Building a Custom Twig Filter the TDD Way

An excerpt from, by Taylor Ren

Twig is a powerful, yet easy to master template engine. It is also my personal favorite as all my web development is based on either Symfony or Silex.

Apart from its core syntax ({{ ... }} and {% ... %}), Twig has built-in support for various filters. A filter is like a “converter”. It receives certain original data (a string, a number, a date, etc) and by applying a conversion, outputs the data in a new form (as a string, a number, a date, etc). For example, the number_format filter can convert a number into a more readable one:

{{price|number_format(2, '.', ',')}}

Assuming price is a variable with value 1234567.12345, after the filter operation, the output in the page will be 1,234,567.12: 2 decimal places, “.” as the decimal point and “,” as the thousands separator. This makes it much more readable.

As another example, capitalize will make every first letter of a word in a sentence uppercase and others lowercase:


Assuming title is a variable with the value this tutorial is nice, after the filter operation, the output will be This Tutorial Is Nice.

Twig has a number of built-in filters. The full list can be found in its official documentation.

Why Choose a Filter?

Some may argue that the above functionality is also doable in PHP; that is true. We also often find the functionality provided by built-in filters quite limited and insufficient. So, why use a filter?

In an MVC environment, the model layer is responsible for providing data (a book price or an article title, for example). The view layer is responsible for displaying the data. Doing the data conversion, filter-style, in a controller is not advisable because it is against the design role of a controller, and doing it in a model effectively changes the data, which is not good. In my opinion, the view is the only viable option.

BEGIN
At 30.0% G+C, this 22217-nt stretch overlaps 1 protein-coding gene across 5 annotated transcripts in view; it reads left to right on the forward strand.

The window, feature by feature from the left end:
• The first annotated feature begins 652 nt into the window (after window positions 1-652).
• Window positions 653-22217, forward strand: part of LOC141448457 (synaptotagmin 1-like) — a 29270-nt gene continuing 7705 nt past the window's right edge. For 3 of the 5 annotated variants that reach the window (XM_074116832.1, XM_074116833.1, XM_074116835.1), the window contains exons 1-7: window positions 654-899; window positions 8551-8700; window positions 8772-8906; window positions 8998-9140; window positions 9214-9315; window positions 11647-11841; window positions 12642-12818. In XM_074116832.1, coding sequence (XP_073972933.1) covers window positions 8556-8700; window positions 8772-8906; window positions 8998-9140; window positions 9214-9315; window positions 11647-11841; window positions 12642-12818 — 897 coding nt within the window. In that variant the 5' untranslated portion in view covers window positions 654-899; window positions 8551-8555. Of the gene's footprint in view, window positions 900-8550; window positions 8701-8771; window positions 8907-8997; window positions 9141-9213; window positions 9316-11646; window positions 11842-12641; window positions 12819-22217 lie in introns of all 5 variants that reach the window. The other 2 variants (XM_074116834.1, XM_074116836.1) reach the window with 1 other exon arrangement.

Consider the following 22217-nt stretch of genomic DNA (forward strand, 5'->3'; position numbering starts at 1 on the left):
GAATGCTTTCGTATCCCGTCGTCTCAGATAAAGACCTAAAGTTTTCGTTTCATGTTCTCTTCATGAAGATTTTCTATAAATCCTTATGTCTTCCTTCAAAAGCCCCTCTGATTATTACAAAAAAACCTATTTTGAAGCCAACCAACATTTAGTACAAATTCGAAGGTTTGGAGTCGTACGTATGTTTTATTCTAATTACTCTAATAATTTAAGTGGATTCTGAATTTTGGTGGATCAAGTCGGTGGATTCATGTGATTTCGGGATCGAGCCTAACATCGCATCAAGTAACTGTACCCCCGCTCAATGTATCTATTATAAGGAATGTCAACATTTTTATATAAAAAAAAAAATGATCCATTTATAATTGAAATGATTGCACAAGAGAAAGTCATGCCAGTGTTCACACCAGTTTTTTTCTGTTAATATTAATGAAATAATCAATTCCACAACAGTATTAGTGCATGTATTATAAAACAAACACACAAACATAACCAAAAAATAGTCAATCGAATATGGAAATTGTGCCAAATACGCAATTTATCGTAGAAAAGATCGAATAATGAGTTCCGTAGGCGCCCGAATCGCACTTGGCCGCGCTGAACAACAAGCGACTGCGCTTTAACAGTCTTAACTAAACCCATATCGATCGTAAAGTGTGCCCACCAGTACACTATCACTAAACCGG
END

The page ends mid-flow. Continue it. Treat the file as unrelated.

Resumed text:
Besides, as a particular transformation of data may be requested in many places in a template (as well as in various templates) on the same data from various sources, it is better to call that filter in the template every time such a conversion is required, than to call a function in the controller. The code will be much tidier.

Let’s consider the following code segments comparing using a filter and a PHP function call (using Symfony 2 + Doctrine). We can easily see the differences in elegance and usability.

Filter version:

<em>{{ book.title|capitalize }}</em> has {{book.pages|number_format(2, ".", ",")}}
and costs ${{ book.price|number_format(2, ".", ",")}}.  

And for this approach, what we do in the controller will be:

return $this->render('A_Template', ['book'=>$book]);

Find the book (the data) and pass it to the view to display.

But if we use PHP function calls, the code may look like this:

//Using PHP function within a Symfony framework and Doctrine
$book['tmpTitle'] = ucwords($book->getTitle);
$book['tmpPage'] = number_format($book->getPages(), 2, ".", ",");
$book['tmpPrice'] = number_format($book->getPrice(), 2, ".", ",");
return $this->render('A_Template', ['book'=>$book]);

… and then in the template

<em>{{ book.tmpTitle }}</em> has {{book.tmpPages}}
and costs ${{ book.tmpPrice}}.

You can see that the filter approach is much cleaner and easier to manage, with no clumsy temp variables in between.

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